The Jugged Hare

The line between gastropub, plain old pub and fancy restaurant has become very blurred lately. Attaching the ‘gastropub’ label onto an ordinary looking pub usually means an excuse to rack up the prices while luring in unassuming diners who were looking for some pub grub.

Well pub grub is certainly not what you’ll find at The Jugged Hare and despite the slightly haughty atmosphere and higher-than-average prices the food is well-presented and most importantly it tastes good.

This is the 10th in a line of gastropubs owned by Tom and Ed Martin and it’s clear to see they know what they’re doing. Walk in through the main entrance and you’ll be met by crowds of local workers enjoying the impressive drinks menu. It’s got its own ‘by the glass’ machine creating seasonal wines from local producers and if you’re indecisive, go for the wine flight – you get three glasses of seasonally picked out wines for £10. If wine’s not your thing try the Jugged Hare pale ale, brewed in conjunction with Sambrook’s brewery in Battersea.

If you’re peckish, or you’ve booked a table (recommended for most evenings), walk through the crowds towards the smell of meat and you’ll reach the restaurant area where an open kitchen takes centre stage. For those of you who enjoy watching cookery programs you’ve come to the right place. Here you can stare at the chefs to your heart’s content and watch them popping out intricate looking meals, but a warning – it’s no fun for fellow diners if you spend the meal commenting on events in the kitchen which they can’t see.

For people who find it hard to say no to a starter (like me) you won’t be disappointed and I went for the honey roast kiln salmon (£8) while my friend had the diver king scallops gratin (£9.50) with a creamy sauce to melt any fish-haters heart.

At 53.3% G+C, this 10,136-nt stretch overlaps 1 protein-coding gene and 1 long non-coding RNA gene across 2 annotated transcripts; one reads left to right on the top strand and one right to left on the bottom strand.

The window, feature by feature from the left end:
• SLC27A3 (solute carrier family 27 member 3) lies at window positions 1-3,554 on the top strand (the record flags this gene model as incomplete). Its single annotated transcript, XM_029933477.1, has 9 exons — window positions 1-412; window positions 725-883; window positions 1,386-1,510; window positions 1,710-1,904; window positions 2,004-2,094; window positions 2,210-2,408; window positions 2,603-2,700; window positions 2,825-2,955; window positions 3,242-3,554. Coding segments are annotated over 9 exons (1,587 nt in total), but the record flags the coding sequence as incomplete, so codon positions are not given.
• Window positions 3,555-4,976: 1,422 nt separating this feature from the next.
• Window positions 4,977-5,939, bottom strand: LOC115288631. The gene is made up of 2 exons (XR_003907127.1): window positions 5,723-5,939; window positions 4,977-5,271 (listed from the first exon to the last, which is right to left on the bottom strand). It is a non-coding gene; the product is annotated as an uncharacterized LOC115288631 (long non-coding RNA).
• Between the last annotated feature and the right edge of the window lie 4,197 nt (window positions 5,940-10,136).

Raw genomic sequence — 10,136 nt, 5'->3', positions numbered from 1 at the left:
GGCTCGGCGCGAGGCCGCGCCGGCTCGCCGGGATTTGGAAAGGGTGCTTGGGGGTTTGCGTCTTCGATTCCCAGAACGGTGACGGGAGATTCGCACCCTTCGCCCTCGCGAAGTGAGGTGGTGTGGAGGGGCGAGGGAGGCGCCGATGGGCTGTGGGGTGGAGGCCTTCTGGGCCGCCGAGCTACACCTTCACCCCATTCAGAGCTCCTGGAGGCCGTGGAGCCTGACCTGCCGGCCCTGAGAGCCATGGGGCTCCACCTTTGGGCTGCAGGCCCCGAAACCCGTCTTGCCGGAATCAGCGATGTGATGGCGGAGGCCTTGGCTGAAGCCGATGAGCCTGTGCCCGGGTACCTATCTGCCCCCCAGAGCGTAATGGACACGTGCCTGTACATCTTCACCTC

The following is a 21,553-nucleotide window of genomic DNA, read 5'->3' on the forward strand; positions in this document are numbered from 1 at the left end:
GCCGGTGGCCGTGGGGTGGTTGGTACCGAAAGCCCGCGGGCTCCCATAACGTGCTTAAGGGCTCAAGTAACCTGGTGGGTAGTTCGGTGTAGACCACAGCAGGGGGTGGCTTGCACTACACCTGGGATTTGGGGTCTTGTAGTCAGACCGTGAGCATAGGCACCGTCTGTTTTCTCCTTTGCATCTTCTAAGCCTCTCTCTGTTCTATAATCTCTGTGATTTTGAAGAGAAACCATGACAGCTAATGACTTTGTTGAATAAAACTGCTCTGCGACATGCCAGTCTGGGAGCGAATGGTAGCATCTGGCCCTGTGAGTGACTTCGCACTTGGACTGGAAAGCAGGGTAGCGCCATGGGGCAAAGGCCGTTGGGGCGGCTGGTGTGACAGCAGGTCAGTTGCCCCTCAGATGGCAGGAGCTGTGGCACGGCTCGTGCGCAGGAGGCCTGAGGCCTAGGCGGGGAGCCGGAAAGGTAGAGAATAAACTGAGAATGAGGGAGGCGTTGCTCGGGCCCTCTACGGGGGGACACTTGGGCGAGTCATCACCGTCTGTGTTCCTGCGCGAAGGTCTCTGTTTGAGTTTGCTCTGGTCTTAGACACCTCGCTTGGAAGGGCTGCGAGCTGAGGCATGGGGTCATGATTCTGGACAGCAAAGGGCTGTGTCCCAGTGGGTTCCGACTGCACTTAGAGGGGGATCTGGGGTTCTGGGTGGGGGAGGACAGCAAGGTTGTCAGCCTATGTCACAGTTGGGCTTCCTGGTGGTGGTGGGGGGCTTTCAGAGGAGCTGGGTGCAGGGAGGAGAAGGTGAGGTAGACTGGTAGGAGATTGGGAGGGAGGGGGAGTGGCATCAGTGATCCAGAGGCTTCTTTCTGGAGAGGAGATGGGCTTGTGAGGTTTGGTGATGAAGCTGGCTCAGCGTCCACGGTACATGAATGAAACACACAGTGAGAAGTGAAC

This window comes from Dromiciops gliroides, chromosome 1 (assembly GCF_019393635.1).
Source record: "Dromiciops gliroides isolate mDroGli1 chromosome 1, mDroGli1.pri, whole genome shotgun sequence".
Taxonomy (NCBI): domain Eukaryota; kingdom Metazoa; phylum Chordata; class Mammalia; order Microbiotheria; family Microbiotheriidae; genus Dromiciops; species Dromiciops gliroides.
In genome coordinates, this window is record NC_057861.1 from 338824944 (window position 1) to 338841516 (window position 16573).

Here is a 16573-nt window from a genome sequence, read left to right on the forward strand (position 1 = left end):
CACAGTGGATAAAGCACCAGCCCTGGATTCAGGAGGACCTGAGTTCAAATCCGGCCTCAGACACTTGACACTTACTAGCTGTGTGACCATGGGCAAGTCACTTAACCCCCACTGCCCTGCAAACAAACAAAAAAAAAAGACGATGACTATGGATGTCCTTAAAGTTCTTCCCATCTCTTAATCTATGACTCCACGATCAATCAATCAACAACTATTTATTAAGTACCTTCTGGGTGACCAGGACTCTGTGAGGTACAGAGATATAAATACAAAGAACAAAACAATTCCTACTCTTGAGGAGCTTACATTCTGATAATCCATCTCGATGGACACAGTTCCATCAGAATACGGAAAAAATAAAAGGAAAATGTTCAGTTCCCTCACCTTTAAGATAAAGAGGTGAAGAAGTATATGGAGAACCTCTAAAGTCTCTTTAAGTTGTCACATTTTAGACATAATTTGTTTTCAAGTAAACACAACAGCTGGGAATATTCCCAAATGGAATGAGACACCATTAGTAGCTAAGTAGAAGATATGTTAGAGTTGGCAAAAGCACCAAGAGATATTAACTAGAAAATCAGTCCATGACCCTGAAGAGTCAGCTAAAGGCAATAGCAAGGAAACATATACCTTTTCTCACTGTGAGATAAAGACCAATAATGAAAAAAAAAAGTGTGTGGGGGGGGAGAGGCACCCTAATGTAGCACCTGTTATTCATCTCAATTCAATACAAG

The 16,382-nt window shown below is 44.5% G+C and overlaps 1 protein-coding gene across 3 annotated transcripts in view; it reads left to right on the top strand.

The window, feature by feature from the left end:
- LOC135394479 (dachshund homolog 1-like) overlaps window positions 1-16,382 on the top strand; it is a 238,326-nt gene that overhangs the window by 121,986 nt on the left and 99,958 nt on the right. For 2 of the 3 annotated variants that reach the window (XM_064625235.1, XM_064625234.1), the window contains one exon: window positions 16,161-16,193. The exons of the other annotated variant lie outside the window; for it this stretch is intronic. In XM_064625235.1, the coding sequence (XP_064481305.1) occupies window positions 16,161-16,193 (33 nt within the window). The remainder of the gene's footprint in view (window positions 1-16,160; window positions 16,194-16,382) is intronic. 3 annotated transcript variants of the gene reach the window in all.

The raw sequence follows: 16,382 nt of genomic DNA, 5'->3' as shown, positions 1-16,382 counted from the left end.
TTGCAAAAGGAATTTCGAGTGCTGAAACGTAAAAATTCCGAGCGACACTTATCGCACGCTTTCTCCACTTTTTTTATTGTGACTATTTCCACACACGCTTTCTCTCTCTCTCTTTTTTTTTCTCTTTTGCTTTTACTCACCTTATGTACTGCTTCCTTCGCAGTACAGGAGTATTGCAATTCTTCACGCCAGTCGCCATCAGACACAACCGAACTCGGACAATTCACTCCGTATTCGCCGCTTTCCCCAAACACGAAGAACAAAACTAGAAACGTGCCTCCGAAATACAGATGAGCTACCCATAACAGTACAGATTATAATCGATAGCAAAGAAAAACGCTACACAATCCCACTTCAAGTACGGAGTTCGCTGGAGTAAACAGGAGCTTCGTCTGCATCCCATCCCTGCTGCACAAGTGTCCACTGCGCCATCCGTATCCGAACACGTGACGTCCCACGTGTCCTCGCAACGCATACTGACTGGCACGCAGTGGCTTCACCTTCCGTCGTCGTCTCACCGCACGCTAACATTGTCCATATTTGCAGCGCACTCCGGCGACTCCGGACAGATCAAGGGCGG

The food available is all local, organically sourced (fish from Billingsgate Market) and what you might expect really and there’s a different meat available everyday from the spit roast and some hefty steaks on offer. Most of the main meals are around £17 but you do pay for what you get and the meals are fresh, delicious and perfectly matched with the sides (although you have to pay extra for these).

Greedily I also tucked into a pudding and despite being a bit of a connoisseur in this sector, the lemon junket (light mouse) with blood orange jelly is one of the best fruity treats I’ve ever eaten – and an ideal way to end a heavy meal. It’s light, airy and sweet enough to make you feel light you’ve been transported to some kind of magical land but doesn’t leave you feeling like you need a root canal.

Downstairs there are more tables and it would be a good place for a group meal such as a birthday and once you’ve gorged on the meaty feast the bar is perfectly situated to finish off your night.

This review was originally written for Who’s Jack.

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Filed under Food, London

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